Nuclear Debates in Asia Book Launch
Tuesday, October 11, 2016
12:45 PM – 2:30 PM
The Elliott School of International Affairs
1957 E Street, NW; Room 505
Washington, DC 20052
This important book – the culmination of a two-year study by scholars at the Sigur Center’s Rising Powers Initiative – analyzes nuclear weapon and energy policies in Asia, a region at risk for high-stakes military competition, conflict, and terrorism. The contributors explore the trajectory of debates over nuclear energy, security, and nonproliferation in key countries: China, India, Japan, Pakistan, South Korea, Taiwan, Vietnam, and other states in ASEAN. Arguing against conventional wisdom, the contributors make a convincing case that domestic variables are far more powerful than external factors in shaping nuclear decision making.
Copies of the Rising Powers Initiative’s new book, Nuclear Debates in Asia, will be available for purchase.
A select group of the book’s authors will speak at the event on what drives these discussions, where the center of gravity of debates lies in each country, and what this means for regional cooperation or competition and U.S. nuclear energy and nonproliferation policy in Asia.
- Mike M. Mochizuki, Associate Professor of Political Science and International Affairs at GWU
- Deepa M. Ollapally, Research Professor of International Affairs and Director of Rising Powers Initiative at GWU
- Scott Snyder, Senior Fellow for Korea studies and Director of the program on U.S.-Korea policy at the Council on Foreign Relations
- Robert Sutter, Professor of Practice of International Affairs at GWU
Praise for the Book:
For those of us struggling to understand and anticipate the future of nuclear energy and nuclear weapons programs in Asia, this deeply insightful and timely book reveals the critical role played by domestic forces in the region. Its contributors know well the domestic scene that is driving nuclear outcomes in each of the countries, and they make a persuasive case that these internal forces eclipse external geopolitical forces in shaping Asia’s nuclear future. This essential volume sheds new light on the Asian nuclear landscape.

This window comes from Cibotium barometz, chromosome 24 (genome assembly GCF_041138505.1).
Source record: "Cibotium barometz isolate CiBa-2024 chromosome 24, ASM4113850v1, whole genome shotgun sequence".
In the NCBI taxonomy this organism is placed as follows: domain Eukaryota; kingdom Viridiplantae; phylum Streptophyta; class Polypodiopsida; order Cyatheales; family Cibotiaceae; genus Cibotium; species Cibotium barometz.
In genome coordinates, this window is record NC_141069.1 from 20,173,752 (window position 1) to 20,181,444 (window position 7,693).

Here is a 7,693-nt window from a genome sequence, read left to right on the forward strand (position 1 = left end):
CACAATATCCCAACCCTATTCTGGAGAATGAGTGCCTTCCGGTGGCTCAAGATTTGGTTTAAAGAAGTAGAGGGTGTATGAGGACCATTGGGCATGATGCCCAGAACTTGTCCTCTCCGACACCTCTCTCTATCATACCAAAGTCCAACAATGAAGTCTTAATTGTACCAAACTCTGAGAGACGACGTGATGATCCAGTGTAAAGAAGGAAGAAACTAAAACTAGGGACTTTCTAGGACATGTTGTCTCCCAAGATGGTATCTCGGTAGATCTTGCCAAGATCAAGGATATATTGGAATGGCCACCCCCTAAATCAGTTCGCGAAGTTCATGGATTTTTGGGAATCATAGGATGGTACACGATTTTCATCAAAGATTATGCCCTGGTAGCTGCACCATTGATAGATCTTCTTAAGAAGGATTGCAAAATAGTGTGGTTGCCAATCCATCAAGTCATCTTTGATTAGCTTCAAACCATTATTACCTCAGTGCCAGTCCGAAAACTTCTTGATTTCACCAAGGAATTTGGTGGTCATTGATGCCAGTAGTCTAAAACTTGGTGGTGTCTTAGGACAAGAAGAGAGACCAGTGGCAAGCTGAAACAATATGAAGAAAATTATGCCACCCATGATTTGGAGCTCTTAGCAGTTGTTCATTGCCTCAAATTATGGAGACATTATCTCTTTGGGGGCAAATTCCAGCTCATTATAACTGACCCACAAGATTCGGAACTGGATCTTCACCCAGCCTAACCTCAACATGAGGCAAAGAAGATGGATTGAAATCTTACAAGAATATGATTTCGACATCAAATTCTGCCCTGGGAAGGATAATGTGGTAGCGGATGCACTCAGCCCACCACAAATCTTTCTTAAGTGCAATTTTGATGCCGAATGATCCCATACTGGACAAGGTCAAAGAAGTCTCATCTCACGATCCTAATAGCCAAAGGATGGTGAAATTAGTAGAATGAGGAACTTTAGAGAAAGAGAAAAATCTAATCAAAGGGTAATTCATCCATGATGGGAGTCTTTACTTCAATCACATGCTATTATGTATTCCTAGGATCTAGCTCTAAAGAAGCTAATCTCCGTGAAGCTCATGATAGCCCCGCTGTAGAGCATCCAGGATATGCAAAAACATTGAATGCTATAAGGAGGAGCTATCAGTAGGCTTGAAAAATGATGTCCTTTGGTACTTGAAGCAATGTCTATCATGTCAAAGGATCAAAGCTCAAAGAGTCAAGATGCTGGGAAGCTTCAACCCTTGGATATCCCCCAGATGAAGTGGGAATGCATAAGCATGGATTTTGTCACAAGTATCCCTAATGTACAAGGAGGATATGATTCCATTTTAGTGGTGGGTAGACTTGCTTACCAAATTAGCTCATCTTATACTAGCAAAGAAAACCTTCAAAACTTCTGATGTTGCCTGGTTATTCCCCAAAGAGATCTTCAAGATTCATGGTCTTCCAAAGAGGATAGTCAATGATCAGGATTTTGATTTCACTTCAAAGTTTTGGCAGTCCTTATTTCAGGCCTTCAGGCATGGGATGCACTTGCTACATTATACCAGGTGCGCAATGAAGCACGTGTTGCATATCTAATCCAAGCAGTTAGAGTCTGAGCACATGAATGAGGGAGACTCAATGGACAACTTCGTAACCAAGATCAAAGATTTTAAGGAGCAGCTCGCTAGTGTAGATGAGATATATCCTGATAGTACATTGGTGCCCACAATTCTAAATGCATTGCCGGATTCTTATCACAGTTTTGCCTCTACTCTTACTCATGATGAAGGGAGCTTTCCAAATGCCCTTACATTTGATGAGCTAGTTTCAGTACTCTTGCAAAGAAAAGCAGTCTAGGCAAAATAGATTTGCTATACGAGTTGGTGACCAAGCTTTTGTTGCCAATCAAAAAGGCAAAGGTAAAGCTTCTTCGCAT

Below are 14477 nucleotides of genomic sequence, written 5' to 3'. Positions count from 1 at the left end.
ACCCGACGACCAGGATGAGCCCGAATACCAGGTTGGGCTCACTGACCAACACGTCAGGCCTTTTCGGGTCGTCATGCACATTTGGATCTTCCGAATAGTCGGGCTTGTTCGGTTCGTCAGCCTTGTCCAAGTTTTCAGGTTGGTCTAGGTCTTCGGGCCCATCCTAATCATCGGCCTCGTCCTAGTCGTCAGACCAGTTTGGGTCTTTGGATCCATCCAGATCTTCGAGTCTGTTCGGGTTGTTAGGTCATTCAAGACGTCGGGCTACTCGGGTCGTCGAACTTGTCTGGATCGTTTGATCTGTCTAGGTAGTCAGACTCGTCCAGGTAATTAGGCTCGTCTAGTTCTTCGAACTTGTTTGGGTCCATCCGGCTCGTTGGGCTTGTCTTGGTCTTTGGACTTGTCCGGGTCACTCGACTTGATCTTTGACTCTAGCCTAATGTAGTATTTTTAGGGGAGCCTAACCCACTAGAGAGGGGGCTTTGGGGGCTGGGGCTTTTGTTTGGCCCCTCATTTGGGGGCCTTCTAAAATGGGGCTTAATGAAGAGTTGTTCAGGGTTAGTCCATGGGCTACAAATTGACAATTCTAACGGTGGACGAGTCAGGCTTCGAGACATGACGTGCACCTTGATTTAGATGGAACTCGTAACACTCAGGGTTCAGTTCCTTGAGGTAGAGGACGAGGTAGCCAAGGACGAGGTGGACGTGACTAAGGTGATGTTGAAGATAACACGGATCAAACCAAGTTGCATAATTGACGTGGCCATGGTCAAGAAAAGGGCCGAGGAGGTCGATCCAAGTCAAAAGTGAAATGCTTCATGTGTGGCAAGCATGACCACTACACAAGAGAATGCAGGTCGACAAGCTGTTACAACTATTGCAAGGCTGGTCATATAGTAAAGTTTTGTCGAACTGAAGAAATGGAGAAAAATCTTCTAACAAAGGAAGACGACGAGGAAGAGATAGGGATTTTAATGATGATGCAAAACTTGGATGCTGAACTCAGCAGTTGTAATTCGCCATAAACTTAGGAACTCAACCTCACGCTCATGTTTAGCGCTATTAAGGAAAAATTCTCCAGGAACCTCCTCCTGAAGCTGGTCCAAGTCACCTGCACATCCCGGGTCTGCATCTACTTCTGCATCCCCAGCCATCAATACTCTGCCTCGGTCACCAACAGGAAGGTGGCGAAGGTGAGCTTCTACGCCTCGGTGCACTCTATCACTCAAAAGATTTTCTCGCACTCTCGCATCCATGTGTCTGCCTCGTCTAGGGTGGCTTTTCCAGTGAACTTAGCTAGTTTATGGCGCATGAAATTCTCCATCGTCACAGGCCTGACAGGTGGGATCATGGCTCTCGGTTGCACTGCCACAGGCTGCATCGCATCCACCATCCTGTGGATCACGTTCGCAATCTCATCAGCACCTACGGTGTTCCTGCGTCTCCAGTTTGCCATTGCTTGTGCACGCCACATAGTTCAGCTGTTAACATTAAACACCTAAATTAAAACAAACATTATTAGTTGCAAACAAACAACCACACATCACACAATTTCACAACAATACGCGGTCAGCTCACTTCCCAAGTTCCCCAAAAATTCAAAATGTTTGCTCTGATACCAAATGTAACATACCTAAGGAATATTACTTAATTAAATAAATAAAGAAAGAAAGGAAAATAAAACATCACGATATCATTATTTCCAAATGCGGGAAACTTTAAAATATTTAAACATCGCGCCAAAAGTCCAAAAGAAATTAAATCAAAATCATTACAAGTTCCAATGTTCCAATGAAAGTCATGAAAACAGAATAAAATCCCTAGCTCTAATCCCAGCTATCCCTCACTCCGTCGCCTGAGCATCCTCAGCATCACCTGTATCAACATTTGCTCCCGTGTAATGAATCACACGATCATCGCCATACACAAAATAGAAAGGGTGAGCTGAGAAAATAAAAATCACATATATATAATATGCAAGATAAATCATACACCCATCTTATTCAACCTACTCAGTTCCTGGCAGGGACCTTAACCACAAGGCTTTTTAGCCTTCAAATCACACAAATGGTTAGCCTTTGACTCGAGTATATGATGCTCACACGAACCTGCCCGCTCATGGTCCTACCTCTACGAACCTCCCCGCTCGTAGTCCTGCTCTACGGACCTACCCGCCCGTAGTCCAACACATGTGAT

— Bruce Blair, Princeton University
This must-read book assembles a veritable who’s who of nuclear experts on Asia. The volume skillfully opens the black box of domestic politics across Asian nations with nuclear energy and nuclear weapons programs, tracking the balance of Nationalists, Realists, and Globalists in each and analyzing how domestic political configurations affect the nuclear policies of these Asian nations—states that comprise the most dynamic terrain in the global nuclear landscape. Each chapter should be read by anyone who cares not only about the respective state’s nuclear policies, but how it is in fact domestic politics driving them, a factor whose emphasis in these countries is long overdue.
— Vipin Narang, Massachusetts Institute of Technology
Warning against relying on state-centric assumptions that seem more a matter of faith than empirical evidence, the volume finds that elusive ‘geopolitical’ factors are not decisive. Domestic politics mediate their actual impact. A welcome corrective for improving our understanding of nuclear futures.
— Etel Solingen, University of California Irvine
This event is part of the Elliott School Book Launch series.